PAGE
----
Comment: Heading into USA ’94, Americans had known little of the power of the World Cup and the power of soccer outside this country in general. On the eve of the 15th World Cup in their own backyard, they got an eye full of all that, along with the man behind it, Jean-Marie Faustin Godefroid de Havelange.
Ian Thomsen of the New York Times, reporting in December 1993 from the Las Vegas Convention Center, site of the 1994 World Cup draw:
Two hours before the globally televised presentation of the World Cup Final Draw, the soccer player whose work had largely made the ceremony possible still had not been told that he had been banned from appearing on stage.
“I don’t have any official word yet,” Pele said Sunday morning at a breakfast hosted by MasterCard International, an official World Cup sponsor which said Pele would continue to be its worldwide representative despite the controversy.
“All I know is that they said the names of the players appearing in the draw and I was not there,” Pele said.
The decision to bar Pele from the ceremonies had been made by his fellow Brazilian, Joao Havelange, the president of FIFA. The reason: a dispute between Pele and Havelange’s son-in-law, Ricardo Teixeira, president of the Brazilian soccer federation.
Pele has charged that a group with which he is affiliated bid $5 million for the rights to televise Brazilian league games, but that a rival group was awarded the contract, despite bidding $1 million less, because the Pele group refused to pay a bribe to Teixeira.
Teixeira responded by filing a defamation suit against Pele. Havelange, over the objections of FIFA’s general secretary, Joseph Blatter, and other officials of the sport’s governing body, then entered the dispute and ordered Pele removed from Sunday’s ceremony because he didn’t want to share the World Cup stage with Pele. He even refused to mention Pele by name at a news conference.
Members of FIFA and the World Cup Organizing Committee were unable to alter Havelange’s decision, which reportedly was made without discussion with either organization.
“FIFA has to respect the wishes of its president,” FIFA spokesman Guido Tognoni said. “I can’t add more.”
U.S. officials said Alan Rothenberg, president of the U.S. Soccer Federation and chairman of the World Cup USA 1994 organizing committee, was livid over the decision to exclude the only household name in American soccer from the grandest ceremony in American soccer history.
Havelange then rebuked Rothenberg.
“Mr. Rothenberg would be disappointed if we withdrew the World Cup,” Havelange said. “Mr. Rothenberg has everything he wants. Nothing will be missing. The absence of one person is not going to affect the World Cup draw. Persons who don’t participate are not important.”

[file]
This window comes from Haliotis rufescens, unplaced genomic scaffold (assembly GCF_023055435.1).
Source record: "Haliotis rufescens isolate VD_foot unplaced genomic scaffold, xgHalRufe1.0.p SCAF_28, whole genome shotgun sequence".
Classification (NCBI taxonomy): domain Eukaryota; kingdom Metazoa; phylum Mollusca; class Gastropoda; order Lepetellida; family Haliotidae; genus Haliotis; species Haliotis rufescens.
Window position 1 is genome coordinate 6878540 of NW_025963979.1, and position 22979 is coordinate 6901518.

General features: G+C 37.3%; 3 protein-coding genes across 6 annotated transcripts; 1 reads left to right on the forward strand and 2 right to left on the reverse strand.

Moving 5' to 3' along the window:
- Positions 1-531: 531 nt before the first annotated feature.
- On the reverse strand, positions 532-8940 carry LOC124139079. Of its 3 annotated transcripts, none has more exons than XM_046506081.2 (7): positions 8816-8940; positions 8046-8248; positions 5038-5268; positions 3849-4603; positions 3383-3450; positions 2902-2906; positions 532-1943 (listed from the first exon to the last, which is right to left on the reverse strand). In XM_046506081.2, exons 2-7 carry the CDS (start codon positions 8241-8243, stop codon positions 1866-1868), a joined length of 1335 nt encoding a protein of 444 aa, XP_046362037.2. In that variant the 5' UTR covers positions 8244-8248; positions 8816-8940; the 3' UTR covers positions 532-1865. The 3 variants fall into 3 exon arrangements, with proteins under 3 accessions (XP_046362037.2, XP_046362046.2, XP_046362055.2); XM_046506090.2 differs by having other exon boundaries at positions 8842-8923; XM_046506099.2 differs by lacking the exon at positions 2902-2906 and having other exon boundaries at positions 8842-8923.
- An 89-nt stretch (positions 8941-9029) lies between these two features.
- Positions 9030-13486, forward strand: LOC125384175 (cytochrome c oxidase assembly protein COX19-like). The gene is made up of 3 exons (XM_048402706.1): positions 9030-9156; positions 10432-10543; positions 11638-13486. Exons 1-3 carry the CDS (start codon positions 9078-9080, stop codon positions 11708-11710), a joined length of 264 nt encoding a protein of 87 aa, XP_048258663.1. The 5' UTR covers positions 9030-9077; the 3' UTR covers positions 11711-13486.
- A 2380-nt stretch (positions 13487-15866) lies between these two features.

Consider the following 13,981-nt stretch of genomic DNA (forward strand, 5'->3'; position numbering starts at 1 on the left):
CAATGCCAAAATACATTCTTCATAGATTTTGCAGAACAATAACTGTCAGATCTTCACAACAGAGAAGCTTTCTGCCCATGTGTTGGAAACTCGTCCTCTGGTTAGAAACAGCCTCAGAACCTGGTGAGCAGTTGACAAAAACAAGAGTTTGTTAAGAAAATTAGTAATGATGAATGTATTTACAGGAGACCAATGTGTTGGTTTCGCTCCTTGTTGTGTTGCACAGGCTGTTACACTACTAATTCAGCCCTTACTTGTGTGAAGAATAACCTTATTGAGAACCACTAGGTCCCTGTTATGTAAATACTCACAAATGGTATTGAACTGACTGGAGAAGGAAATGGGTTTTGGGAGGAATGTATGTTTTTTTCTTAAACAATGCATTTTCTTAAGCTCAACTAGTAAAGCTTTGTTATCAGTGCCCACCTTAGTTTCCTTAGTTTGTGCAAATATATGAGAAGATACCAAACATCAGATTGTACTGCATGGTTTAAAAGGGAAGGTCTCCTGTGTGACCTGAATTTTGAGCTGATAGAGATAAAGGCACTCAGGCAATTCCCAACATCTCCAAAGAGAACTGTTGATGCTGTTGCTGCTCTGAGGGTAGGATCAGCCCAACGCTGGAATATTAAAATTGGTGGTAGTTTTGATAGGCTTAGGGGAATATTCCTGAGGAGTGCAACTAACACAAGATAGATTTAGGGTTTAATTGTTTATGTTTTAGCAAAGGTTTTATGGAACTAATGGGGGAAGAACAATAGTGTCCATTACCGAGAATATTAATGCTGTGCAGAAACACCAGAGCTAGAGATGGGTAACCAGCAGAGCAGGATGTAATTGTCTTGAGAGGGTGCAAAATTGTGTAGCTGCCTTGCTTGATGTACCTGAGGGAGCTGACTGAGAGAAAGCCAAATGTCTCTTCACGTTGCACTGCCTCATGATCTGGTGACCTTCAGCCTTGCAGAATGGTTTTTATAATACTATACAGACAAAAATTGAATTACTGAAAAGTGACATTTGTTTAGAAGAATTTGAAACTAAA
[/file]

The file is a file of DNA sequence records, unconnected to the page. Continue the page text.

Pele said he would be in the audience of 3,500 at the Las Vegas Convention Center to see the group assignments of the 24 finalists drawn by movie stars, entertainers and star athletes–everyone but the world’s greatest player.
“His son-in-law, with the secretary of the Brazilian federation–they proposed to me something which I do not accept,” Pele said. “I do not accept corruption. You know the problems of Brazil. Corruption is a big problem here. What I want to make clear is, my problem is with the Brazil federation. I don’t accept their proposal for corruption. Everyone knows I am for Brazil, I want to help Brazil, I want Brazil in the final, I want the best for Brazil.
“Everybody knows I don’t have anything against Mr. Havelange and FIFA,” Pele said. “Mr. Havelange has been my idol since 1958. He has encouraged me, he has given the message to me. He is the boss of FIFA. He can say whatever he wants.”
Of course, it was Pele who made Brazil an international soccer power, which helped put Havelange in place to become FIFA president in 1974. And it was Pele’s decision to play for the North American Soccer League in 1975 that created the possibility for the World Cup to come to the United States almost 20 years later. Pele remains the only soccer name recognized by Americans.
“When I came here to play for the New York Cosmos, we started to talk of the World Cup coming to the U.S.,” said Pele, now 54. “They said, ‘Pele, are you crazy? The World Cup in the U.S.A.?’ But today the dream comes true. In my view, we are here today to start the World Cup. This makes me happy.”
The soccer world we know today is, for better or worse, what the arrogant autocrat known as Havelange hath wrought. For those who watched his career as FIFA strongman, this quote, to Time magazine in 1998, summed up Havelange:
“I’ve been to Russia twice, invited by President Yeltsin. In Italy, I saw Pope John Paul II three times. When I go to Saudi Arabia, King Fahd welcomes me in splendid fashion. Do you think a head of state will spare that much time for just anyone? That’s respect. They’ve got their power, and I’ve got mine: the power of football, which is the greatest power there is.”
Filed under: U.S. Women's Olympic Soccer Team, Uncategorized | Tags: 2016 Rio de Janeiro Olympics, Alex Morgan, Algarve Cup, Athens, Atlanta, Barcelona, Canada, Carli Lloyd, Colombia, CONCACAF, Costa Rica, Crystal Dunn, Diego Simeone, England, France, Frisco, Houston, Hungary, International Olympic Committee, Ivan Zamorano, Los Angeles, Mexico, Paris, Portugal, Puerto Rico, Rivaldo, Ronaldinho, Ryan Giggs, Socca Princesses, St. Louis, Switzerland, Trinidad & Tobago, United States